But I digress, only a little. We get a lot of queries about adding air filters and wider tyres. Here’s the truth.
Having free-flow air filters only works if you get the whole deal done right. If it’s a carburetted bike, the fuel jets needs to be adjusted or replaced, while the exhaust too would need to be slightly freer-flowing. Fuel-injected bikes too don’t simply adapt to the increased air flow. One would have to consult an adept technician to optimise the air-fuel balance to make the most of the better breathing apparatus.
When it comes to tyres, more grip never hurt anybody, except fuel efficiency from the added drag. Neither did more power. If your stock mechanicals specify a 2.00×18″ wheel rim wrapped in 90/90 rubber, that’s probably optimal. If, however, you have a 2.50×18″ rim in a 90/90, then choosing a 100/90 or even a 110/90 won’t have the tyre’s contact patch distorting too much. In the case of the former, it would curve too much and flex unnecessarily, reducing grip and stability while increasing tyre wear and the chance of a mishap. With the latter, it would a lot safer, considering a 2.5″ rim is usually meant to be used with a 100-section tyre. Keep the tyre profile in mind, though. Using too low or too high a profile can have adverse effects.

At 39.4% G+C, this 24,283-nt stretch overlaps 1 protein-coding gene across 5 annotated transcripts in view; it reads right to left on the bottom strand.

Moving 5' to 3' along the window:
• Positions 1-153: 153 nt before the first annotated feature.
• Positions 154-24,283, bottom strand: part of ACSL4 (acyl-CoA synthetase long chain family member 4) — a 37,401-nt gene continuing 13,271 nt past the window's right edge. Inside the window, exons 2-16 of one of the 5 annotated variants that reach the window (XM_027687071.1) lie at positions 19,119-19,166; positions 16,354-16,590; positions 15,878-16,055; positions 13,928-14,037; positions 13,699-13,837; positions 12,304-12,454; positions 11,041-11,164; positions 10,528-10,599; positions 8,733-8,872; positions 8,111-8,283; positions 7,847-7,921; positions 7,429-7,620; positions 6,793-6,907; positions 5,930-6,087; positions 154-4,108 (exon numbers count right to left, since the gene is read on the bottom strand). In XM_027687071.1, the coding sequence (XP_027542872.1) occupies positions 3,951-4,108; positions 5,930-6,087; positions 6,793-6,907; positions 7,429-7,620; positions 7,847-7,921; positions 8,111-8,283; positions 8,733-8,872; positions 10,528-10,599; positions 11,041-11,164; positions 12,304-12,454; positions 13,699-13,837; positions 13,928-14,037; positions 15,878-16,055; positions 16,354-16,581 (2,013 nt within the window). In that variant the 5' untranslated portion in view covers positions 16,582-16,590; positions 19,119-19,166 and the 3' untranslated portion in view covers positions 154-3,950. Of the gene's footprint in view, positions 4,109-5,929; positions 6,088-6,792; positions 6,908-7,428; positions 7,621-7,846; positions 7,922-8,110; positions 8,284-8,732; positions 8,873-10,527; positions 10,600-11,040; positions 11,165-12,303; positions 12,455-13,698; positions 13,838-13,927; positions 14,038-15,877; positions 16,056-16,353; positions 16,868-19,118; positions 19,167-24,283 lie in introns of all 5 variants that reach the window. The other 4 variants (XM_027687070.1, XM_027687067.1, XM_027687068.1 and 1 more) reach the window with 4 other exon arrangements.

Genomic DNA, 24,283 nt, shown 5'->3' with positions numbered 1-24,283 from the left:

Choosing new rubber over old rubber is also a common occurrence. Royal Enfield Bullets used to have a 3.25×19 front tyre (and rear, on some models) and 3.50×19 rear. That’s in inches. In modern day mm-sections, it would be 82.6 and 88.9. However, the wide rims front and rear make it easy to slap on the 90/90-19 front tyre, from the Hero Impulse, and a 100/90 or ever a 110/80 at the rear, which would incidentally be an imported tyre meant for the front of something like a Harley. Royal Enfield have since switched to 90/90-19 front and 120/80-18 rear rubber on most of their bikes. Of course, if it’s more about straight-line commute and low speeds, dare I say, these conversions are acceptable.
The bottom line: Stock bikes are created for a purpose and if the purpose is commute with the occasional highway jaunt, leave them be. The art of pairing is deep and requires a strong sense and understanding of balance. Modifications done to take on track days or off-road are mostly done by those of a different breed. They know what they’re doing. Then, there are the crossovers, who understand a little and want to do a lot more without comprehending the implications. Don’t be that person. And, now, sadly, this goes out to manufacturers. I don’t know how long it will be before we see a fully-faired, metre-wide 110-cc single-cylinder supersport with 110-front and 180-rear tyres, three exhaust pipes, and a top speed of 79 km/h, just because “it sells”.
Image credits: Yamaha; Rommel Albuquerque (Continental GT); Campelli M. (KTM RC 390)